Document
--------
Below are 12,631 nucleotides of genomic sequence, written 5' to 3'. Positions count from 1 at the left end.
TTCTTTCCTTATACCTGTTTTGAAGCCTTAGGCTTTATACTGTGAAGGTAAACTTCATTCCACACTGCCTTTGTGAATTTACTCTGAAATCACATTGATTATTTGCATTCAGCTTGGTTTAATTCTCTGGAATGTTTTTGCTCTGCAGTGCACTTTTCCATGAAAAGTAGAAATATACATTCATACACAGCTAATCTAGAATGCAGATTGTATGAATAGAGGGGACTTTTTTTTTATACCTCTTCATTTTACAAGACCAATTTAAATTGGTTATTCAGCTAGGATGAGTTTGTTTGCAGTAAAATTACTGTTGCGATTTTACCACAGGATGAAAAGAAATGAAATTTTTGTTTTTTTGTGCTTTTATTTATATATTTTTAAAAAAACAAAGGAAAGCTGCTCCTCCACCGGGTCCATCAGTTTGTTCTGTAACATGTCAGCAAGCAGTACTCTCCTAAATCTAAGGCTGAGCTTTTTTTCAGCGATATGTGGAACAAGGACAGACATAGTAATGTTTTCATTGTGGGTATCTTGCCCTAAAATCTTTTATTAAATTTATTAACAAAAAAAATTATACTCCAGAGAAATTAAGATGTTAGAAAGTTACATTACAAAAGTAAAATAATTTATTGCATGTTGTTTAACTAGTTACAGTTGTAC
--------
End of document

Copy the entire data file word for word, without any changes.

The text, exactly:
Below are 12,631 nucleotides of genomic sequence, written 5' to 3'. Positions count from 1 at the left end.
TTCTTTCCTTATACCTGTTTTGAAGCCTTAGGCTTTATACTGTGAAGGTAAACTTCATTCCACACTGCCTTTGTGAATTTACTCTGAAATCACATTGATTATTTGCATTCAGCTTGGTTTAATTCTCTGGAATGTTTTTGCTCTGCAGTGCACTTTTCCATGAAAAGTAGAAATATACATTCATACACAGCTAATCTAGAATGCAGATTGTATGAATAGAGGGGACTTTTTTTTTATACCTCTTCATTTTACAAGACCAATTTAAATTGGTTATTCAGCTAGGATGAGTTTGTTTGCAGTAAAATTACTGTTGCGATTTTACCACAGGATGAAAAGAAATGAAATTTTTGTTTTTTTGTGCTTTTATTTATATATTTTTAAAAAAACAAAGGAAAGCTGCTCCTCCACCGGGTCCATCAGTTTGTTCTGTAACATGTCAGCAAGCAGTACTCTCCTAAATCTAAGGCTGAGCTTTTTTTCAGCGATATGTGGAACAAGGACAGACATAGTAATGTTTTCATTGTGGGTATCTTGCCCTAAAATCTTTTATTAAATTTATTAACAAAAAAAATTATACTCCAGAGAAATTAAGATGTTAGAAAGTTACATTACAAAAGTAAAATAATTTATTGCATGTTGTTTAACTAGTTACAGTTGTAC